The Hidden Benefits of Writing Whilst Emotional #SundayBlogShare #Writers

writing, emotion


Once you try writing whilst emotional (weeping / sobbing / on the brink of crying / blinking away tears) you will discover a number of hidden benefits.

I stumbled upon this crazy badass writer technique whilst writing my debut novel. My first chapter makes me cry. No BWM readers – its not because my draft sounds so bad it makes me tearful nor is it because my first draft is jam packed with sob inducing typos – sigh!  There is one really sad part which I wrote a few weeks ago and every time I read what I have written I start to weep. God help my future readers – I just hope they know what they are letting themselves in for when they buy my book! Does anyone know whether fiction books contain emotional health warnings?

During one of my literary breakdowns, after reading my first chapter, I decided to carry on writing whilst emotional. It was a game changer!

There are a few hidden benefits of writing…whilst a little weepy:

  1. YOU DO NOT GET DISTURBED! Loved ones go out of their way to avoid you, once they see you snivelling into your draft. They take one look at you, raise their eyebrows, shake their head and flee the house. You get at least a couple of hours to yourself. It is almost worth investing in some sort of little squeezy bottle, which can give you false tears whenever you feel like a bit of quiet writing time.
  2. Deep stuff. You write some deep and meaningful stuff whilst emotional. I have also found that you rarely have to edit this deep stuff.
  3. You don’t hold back when you are emotional. This is great for your writing because you end up writing powerful and emotion-evoking scenes. Yes – you can tone down the heavy stuff at editing stage but I think being emotional just makes you put it all out there. Pour your heart out readers.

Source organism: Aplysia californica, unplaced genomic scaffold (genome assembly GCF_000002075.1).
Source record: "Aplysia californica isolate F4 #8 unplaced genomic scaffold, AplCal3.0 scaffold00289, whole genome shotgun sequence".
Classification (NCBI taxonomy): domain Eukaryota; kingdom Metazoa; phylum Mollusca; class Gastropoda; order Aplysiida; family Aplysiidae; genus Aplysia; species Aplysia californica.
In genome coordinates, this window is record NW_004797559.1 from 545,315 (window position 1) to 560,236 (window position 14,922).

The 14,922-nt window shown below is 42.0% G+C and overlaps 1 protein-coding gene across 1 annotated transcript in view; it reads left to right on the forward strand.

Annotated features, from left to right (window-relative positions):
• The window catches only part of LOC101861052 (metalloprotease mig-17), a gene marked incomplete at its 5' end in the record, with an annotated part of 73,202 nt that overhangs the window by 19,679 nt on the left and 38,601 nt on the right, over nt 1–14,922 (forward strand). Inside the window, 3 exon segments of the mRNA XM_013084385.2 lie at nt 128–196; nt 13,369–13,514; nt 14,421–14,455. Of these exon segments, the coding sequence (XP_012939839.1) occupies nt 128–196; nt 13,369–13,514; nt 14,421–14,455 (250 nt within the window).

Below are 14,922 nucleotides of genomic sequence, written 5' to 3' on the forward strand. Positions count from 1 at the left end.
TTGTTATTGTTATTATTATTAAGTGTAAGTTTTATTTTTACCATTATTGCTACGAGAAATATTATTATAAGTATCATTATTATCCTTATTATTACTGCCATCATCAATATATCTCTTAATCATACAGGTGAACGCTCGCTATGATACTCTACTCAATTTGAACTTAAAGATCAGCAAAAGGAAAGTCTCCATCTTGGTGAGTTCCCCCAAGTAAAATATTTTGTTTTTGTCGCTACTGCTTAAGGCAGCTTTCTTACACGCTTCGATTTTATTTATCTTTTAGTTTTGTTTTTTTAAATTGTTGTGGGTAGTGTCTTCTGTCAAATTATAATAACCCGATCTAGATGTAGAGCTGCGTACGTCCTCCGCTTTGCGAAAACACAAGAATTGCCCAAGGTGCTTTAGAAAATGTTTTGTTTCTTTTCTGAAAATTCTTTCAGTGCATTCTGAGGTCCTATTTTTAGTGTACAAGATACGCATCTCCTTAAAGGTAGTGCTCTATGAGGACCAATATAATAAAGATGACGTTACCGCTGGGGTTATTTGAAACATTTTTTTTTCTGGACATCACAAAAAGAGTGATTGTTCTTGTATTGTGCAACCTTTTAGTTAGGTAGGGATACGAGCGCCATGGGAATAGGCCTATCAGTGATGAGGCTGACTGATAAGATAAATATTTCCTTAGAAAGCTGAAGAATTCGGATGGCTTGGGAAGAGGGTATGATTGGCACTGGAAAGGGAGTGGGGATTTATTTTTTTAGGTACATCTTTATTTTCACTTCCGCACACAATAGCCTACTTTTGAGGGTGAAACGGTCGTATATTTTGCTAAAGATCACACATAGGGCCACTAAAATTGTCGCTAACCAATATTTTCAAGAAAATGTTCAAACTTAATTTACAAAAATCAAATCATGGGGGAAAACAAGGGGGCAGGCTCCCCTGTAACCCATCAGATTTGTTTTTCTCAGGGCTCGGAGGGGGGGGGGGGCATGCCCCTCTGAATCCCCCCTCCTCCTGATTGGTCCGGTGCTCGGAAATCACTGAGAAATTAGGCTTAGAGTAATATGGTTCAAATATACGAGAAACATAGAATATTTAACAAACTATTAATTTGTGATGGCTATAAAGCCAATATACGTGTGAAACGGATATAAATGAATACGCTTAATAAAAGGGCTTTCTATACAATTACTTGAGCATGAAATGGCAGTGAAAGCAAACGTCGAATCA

4. Sharing your character’s emotional journey. I think sharing their emotional journey brings you closer to your characters and helps you get inside their head.
  5. ‘No tears in the writer, no tears in the reader’ (Robert Frost). Inject your emotion into your story and watch it reappear in the reader. I know this works because when I killed off one of my main characters in the second book of my Wattpad Vampire novella series, I bawled like a baby as I wrote it. My goodness I was a snotty and weeping mess for hours! My loved one made a sharp exit to the pub as soon as he heard me start to wail from the sofa. Once I published this literary gem I was inundated with messages from upset readers who in some cases, informed me that they couldn’t see the vote button as their eyes were streaming so much. Things got so bad I had to take the book down as there was an angry reader outpouring. Anyway, I think Robert Frost knew what he was talking about when he wrote this marvellous quote.
  6. Enhances your word choices. It is amazing how many different words spring to mind when you are a teary mess. Words you wouldn’t have previously considered using appear in your mind. It is like the emotional outpouring opens up a new literary side to you.
  7. You make some interesting noises. Sniffs, sobs, weeping and nose blowing sounds all make a refreshing change from grunts, groans and sighs.

Cry into those drafts readers!

Now, I am already thinking about weird and wacky writer’s Christmas gifts. If there are any tissue makers out there reading my blog – what about a box of Writer Tissues?  This would be a much needed gift for writers who, like me, enjoy getting emotional whilst writing.

Have a great day!

Photo: Adobe.

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Lucy Mitchell lives in South Wales with her husband, her two teenage daughters, a giant labrador and a gang of unruly cats. Lucy is the author of the award winning blog, BlondeWriteMore and was a Featured Romance Author on Wattpad. When she’s not working or writing, Lucy can be found listening to audiobooks in a muddy field with her dog or sat outside her local pub in the sunshine enjoying a glass of wine. Her debut novel Instructions Falling In Love Again is OUT now and already pulling in some fabulous reviews ❤️

56 thoughts on “The Hidden Benefits of Writing Whilst Emotional #SundayBlogShare #Writers

  1. I love this! I wrote the final book in my YA trilogy when I was battling with the worst of my depression and anxiety. The story goes very dark as it mirrors the inner workings of my brain! When my editor read it she told me it was her favourite out of the three books! Fab post 🙂